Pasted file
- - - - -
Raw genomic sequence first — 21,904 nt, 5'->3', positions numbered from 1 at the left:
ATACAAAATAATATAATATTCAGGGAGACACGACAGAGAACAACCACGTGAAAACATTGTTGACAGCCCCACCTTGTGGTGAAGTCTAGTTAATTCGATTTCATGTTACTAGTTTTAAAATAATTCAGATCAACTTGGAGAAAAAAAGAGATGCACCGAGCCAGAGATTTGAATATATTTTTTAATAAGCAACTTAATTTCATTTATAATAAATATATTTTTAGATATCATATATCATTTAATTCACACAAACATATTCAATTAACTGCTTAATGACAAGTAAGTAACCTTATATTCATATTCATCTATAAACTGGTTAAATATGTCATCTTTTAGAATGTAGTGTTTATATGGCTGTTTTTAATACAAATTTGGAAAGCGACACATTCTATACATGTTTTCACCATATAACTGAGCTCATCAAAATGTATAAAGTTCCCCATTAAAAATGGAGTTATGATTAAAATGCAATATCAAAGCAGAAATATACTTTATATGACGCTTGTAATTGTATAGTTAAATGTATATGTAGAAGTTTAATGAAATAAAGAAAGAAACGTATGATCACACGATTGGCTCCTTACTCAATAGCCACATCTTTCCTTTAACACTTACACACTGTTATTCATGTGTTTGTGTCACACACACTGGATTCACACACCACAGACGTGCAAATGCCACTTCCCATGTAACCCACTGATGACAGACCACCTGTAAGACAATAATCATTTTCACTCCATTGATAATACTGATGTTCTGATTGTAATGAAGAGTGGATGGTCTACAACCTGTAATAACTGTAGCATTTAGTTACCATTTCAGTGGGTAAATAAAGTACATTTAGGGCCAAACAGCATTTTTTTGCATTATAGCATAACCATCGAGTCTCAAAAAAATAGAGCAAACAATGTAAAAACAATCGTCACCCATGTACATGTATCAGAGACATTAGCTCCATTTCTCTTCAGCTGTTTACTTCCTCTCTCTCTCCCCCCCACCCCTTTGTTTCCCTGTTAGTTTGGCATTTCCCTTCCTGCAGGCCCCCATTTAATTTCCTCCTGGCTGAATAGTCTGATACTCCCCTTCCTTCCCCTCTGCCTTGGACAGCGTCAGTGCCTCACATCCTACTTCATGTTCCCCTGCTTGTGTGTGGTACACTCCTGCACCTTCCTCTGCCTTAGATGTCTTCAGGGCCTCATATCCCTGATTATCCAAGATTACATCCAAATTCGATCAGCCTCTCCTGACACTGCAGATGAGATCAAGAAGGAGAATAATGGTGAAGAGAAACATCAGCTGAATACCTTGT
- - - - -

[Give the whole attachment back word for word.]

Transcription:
Raw genomic sequence first — 21,904 nt, 5'->3', positions numbered from 1 at the left:
ATACAAAATAATATAATATTCAGGGAGACACGACAGAGAACAACCACGTGAAAACATTGTTGACAGCCCCACCTTGTGGTGAAGTCTAGTTAATTCGATTTCATGTTACTAGTTTTAAAATAATTCAGATCAACTTGGAGAAAAAAAGAGATGCACCGAGCCAGAGATTTGAATATATTTTTTAATAAGCAACTTAATTTCATTTATAATAAATATATTTTTAGATATCATATATCATTTAATTCACACAAACATATTCAATTAACTGCTTAATGACAAGTAAGTAACCTTATATTCATATTCATCTATAAACTGGTTAAATATGTCATCTTTTAGAATGTAGTGTTTATATGGCTGTTTTTAATACAAATTTGGAAAGCGACACATTCTATACATGTTTTCACCATATAACTGAGCTCATCAAAATGTATAAAGTTCCCCATTAAAAATGGAGTTATGATTAAAATGCAATATCAAAGCAGAAATATACTTTATATGACGCTTGTAATTGTATAGTTAAATGTATATGTAGAAGTTTAATGAAATAAAGAAAGAAACGTATGATCACACGATTGGCTCCTTACTCAATAGCCACATCTTTCCTTTAACACTTACACACTGTTATTCATGTGTTTGTGTCACACACACTGGATTCACACACCACAGACGTGCAAATGCCACTTCCCATGTAACCCACTGATGACAGACCACCTGTAAGACAATAATCATTTTCACTCCATTGATAATACTGATGTTCTGATTGTAATGAAGAGTGGATGGTCTACAACCTGTAATAACTGTAGCATTTAGTTACCATTTCAGTGGGTAAATAAAGTACATTTAGGGCCAAACAGCATTTTTTTGCATTATAGCATAACCATCGAGTCTCAAAAAAATAGAGCAAACAATGTAAAAACAATCGTCACCCATGTACATGTATCAGAGACATTAGCTCCATTTCTCTTCAGCTGTTTACTTCCTCTCTCTCTCCCCCCCACCCCTTTGTTTCCCTGTTAGTTTGGCATTTCCCTTCCTGCAGGCCCCCATTTAATTTCCTCCTGGCTGAATAGTCTGATACTCCCCTTCCTTCCCCTCTGCCTTGGACAGCGTCAGTGCCTCACATCCTACTTCATGTTCCCCTGCTTGTGTGTGGTACACTCCTGCACCTTCCTCTGCCTTAGATGTCTTCAGGGCCTCATATCCCTGATTATCCAAGATTACATCCAAATTCGATCAGCCTCTCCTGACACTGCAGATGAGATCAAGAAGGAGAATAATGGTGAAGAGAAACATCAGCTGAATACCTTGT